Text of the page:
An eyewitness to the Friday night shootout in which a Fauquier County man was killed by two state game wardens, one of whom was critically wounded, said yesterday the wardens opened fire first.
The account of Tina Carter, a close friend of the dead man, Randolph Dudley Wyne, 30, contradicted statements by the wardens. They have told county sheriff's investigators that Wyne shot first.
The incident was the first gunfight involving game wardens in recent memory in the rural county about 65 miles west of Washington.
The wardens said they had spotted Wyne illegally "spotlighting" deer -- using a searchlight to blind the animal and render it immobile and easy to shoot -- and said he opened fire with a shotgun after they confronted him and asked his identity.
Carter disputed that version in a statement she gave investigators Saturday and in a telephone interview yesterday.
Carter had arrived at Wyne's rented home off state Rte. 731 for a date late Friday night to celebrate her 22nd birthday the next day. She said Wyne came up the long driveway from his house about 1,000 feet from the road carrying the shotgun and a flashlight.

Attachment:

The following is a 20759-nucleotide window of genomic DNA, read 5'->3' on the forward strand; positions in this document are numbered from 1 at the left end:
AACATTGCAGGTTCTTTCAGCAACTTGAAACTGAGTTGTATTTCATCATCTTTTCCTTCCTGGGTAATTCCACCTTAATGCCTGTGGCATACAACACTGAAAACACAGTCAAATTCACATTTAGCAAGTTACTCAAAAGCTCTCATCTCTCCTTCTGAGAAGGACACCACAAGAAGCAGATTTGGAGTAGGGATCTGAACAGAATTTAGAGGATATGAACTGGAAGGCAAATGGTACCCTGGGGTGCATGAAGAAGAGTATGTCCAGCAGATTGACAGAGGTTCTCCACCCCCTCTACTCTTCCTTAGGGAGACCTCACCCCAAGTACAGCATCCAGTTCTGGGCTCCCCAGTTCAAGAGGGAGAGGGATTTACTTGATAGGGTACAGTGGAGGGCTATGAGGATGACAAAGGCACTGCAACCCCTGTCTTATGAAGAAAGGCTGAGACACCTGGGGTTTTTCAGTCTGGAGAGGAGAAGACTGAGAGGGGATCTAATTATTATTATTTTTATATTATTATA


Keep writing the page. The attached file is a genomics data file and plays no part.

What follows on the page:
Carter said she was standing next to her car and between Wyne and the wardens when Wyne called out to her.
"Randy saw them sneaking up behind me," she said. "He told me to get down. Then they started shooting.
"They fired first," said Carter. "As far as I'm concerned, he was murdered."
Wyne was struck at least twice by shots fired from a warden's .38 caliber service revolver. Warden Dwight Campbell suffered shotgun wounds in the upper thigh and was listed in stable condition at Fauquier Hospital in Warrenton. The other warden, Gary Dalton, was not injured.
Left unclear in Carter's account was why Wyne had carried the shotgun to what was supposedly a date. Members of Wyne's family said they had heard unconformed reports from Wyne's friends of hostility between him and Campbell and that Campbell believed Wyne was one of several area residents guilty of spotlighting.
"There was definitely bad blood between them," said Allan Bernstein, Wyne's brother-in-law.
The family said that Debbie Lunsford, a girlfriend of Wyne's, had dropped Wyne off at his home earlier in the evening. At that time he had spoken briefly to the wardens, who said they had staked out the area in search of illegal hunters. (The season for deer hunting with guns begins late next month).
"She said he asked them if they were after him and they said no," said Wyne's younger brother Thomas. Lunsford could not be reached for comment yesterday.
A Fauquier Hospital spolesman said Campbell remained in a special care unit yesterday and could not be interviewed Dalton could not be reached for comment.
Neither Fauquier Sheriff Luther Cox nor Sheriff's Lt. Warren L. Jenkins returned repeated telephone calls from a reporter yesterday.